The way of all flesh?

Although it is fun to speculate as to why the Doctor is taking a trip there. The idea that he might want a ganger, and that the ganger is the one who lives through the adventures at the start of The Impossible Astronaut (and dies there) seems perhaps a little bit too obvious, but I’m struggling to think of any other possibility which isn’t horrible complicated. On the other hand, I am willing to stand back and be blown away, as Moffat has a track record of doing.

Still, there are nice moments in the episode. I really feel like this episode sort of lays out Rory’s role in the TARDIS dynamic. I loved that opening sequence, where the TARDIS is flying through the storm, and Rory is completely uneasy. First, he looks like he’s almost about to throw up, and then he has no idea what to do when the Doctor yells, “Assume the position!” It’s very clearly suggested that Rory is very much the outsider in this three-person team, despite the fact he’s married to Amy. It isn’t quite as strong as Mickey’s “tin dog” routine with Rose back in the second season, but it’s still there.

An acid trip?

More than that, though, the episode gives us quite a bit of time to explain why Rory belongs with Amy and the Doctor. He’s clearly the one most sensitive to the plight of the flesh, and he is the first to really come to think of Jennifer as a person. This is the first episode since he joined the crew that he has had substantial screentime, and it’s nice to see him becoming slightly more comfortable. You know you’re truly a companion when you’ll wilfully disregard the “don’t wander off” commandment in the final act of the first episode of a two-parter. I have a soft spot for Rory (“the boy who waited”), if only because he seems like he’s a lot more aware of other people than Amy is – Amy who spent her life waiting for the blue box, and Rory, who never made her choose.

I have to admit, I am just a little bit surprised that Graham didn’t build up the paranoia just a little bit more, as to who was a ganger, and who wasn’t. Perhaps it might have made the episode’s moral conundrum (what measure is a plastic man?) a little murkier, but that might not have been a bad thing. Imagine if the characters didn’t know which of them was real? It might be more interesting to phrase the central discussion in such terms that we aren’t sure which set of characters are “original” – which might serve as a heavy influence in deciding which is “real” (to the audience at least). That would be fascinating.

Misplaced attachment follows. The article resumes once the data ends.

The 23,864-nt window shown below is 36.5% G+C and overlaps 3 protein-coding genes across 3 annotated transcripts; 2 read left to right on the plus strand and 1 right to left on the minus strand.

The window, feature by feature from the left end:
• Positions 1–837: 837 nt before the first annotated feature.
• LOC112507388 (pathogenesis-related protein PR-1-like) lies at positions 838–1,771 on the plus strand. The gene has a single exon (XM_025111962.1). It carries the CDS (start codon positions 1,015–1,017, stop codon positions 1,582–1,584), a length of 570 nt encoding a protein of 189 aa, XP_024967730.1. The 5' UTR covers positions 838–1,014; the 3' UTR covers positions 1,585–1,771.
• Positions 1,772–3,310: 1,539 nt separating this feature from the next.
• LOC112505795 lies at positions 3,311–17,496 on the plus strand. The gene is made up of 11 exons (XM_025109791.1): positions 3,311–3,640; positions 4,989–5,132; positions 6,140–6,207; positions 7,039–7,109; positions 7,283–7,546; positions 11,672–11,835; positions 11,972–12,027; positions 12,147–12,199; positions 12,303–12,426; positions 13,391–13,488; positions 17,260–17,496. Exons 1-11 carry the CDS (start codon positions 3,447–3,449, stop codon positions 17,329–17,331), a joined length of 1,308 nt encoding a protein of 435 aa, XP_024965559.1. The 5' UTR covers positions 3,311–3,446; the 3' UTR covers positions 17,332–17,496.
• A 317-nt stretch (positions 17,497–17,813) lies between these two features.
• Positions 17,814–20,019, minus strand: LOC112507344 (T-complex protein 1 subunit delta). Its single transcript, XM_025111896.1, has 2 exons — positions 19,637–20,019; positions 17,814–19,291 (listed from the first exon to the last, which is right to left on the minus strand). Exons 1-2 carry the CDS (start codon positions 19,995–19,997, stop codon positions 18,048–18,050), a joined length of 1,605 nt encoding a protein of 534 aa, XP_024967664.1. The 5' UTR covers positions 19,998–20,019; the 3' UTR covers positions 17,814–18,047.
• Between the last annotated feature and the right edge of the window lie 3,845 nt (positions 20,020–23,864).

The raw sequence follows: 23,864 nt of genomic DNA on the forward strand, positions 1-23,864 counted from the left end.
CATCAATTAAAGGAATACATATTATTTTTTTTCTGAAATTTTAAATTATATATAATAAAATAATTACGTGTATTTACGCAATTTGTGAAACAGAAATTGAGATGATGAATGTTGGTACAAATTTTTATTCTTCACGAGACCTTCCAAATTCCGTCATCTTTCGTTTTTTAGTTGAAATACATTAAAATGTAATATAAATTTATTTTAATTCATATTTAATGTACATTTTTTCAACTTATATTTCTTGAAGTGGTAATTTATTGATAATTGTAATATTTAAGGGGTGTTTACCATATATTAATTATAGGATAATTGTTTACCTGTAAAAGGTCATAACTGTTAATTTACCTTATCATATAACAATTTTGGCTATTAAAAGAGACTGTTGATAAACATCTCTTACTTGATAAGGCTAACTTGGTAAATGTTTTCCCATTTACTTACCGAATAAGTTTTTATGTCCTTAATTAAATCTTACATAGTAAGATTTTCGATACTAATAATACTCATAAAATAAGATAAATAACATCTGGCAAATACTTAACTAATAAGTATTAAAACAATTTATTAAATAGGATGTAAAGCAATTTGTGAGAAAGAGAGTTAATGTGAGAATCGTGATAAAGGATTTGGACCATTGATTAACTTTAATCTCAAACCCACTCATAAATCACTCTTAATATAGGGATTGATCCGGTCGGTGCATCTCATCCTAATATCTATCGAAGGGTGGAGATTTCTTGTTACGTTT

A ganger's paradise?

There were hints that the episode was going this way early on (with the characters being unconscious for far longer than they thought and character stumbling across one another seemingly randomly, disoriented). Indeed, perhaps there’s a wonderful stinger coming in the second part. A story like this seems to be just begging to turn audience expectations on their head. After all, as powerful as the doctor’s rhetoric might be while he talks about defining what’s “real”, it’s easy enough to point to the people who look like melted plastic and declare, “not them!”

There are other nice touches. While the teleplay isn’t quite as strong as Neil Gaiman’s tour de force last week, Graham has always demonstrated a rather wonderful and cheeky wit. The teaser at the start of this episode was actually just perfect. It was simultaneously funny, scary and mysterious – the perfect balance. I loved the line about worker’s compensation (“I’ve seen the ads!”), and also the later insistence that they staff are doing this “on the meter.” I’ve always thought that the wonderful thing about the show is that quintessentially British quality, the notion that even in the far future or the distant past, people are still people. There are some basic facts of life which remain constant, like staff costs and employer monitoring of staff.

It got under my skin...

So, all in all, actually not a bad episode. I really quite enjoyed that. The only major drawback was that we’ve really seen all this done before, and quite recently. In fairness, the show has any number of standard episode templates (“base under siege” being a popular one for the old series), but there’s a more fundamental similarity at play here. Still, it does seem better executed this time around, which is at least something. I’ll admit that – while it isn’t the strongest first-of-two-parter I’ve seen in a while – I’m quite looking forward to next week.

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14 Responses

  1. Hello Mr D: – Having read your piece, I think I’m going to have to go back and watch it again. Because I thought that it was a particularly weak episode, and yet I do trust your judgment. I can’t believe we’re so far apart here, so I’m going to assume that I’ve jumped to some misplaced conclusions 🙂

    You’re quite right to play up the success of the aspects which may or may not link to the wider arc. We know that there needs to be some way of the Doctor NOT having died at the beginning of the series, for example, which suggests that the ganger here is that Dr. And yet, as you say, that all feels far too easy.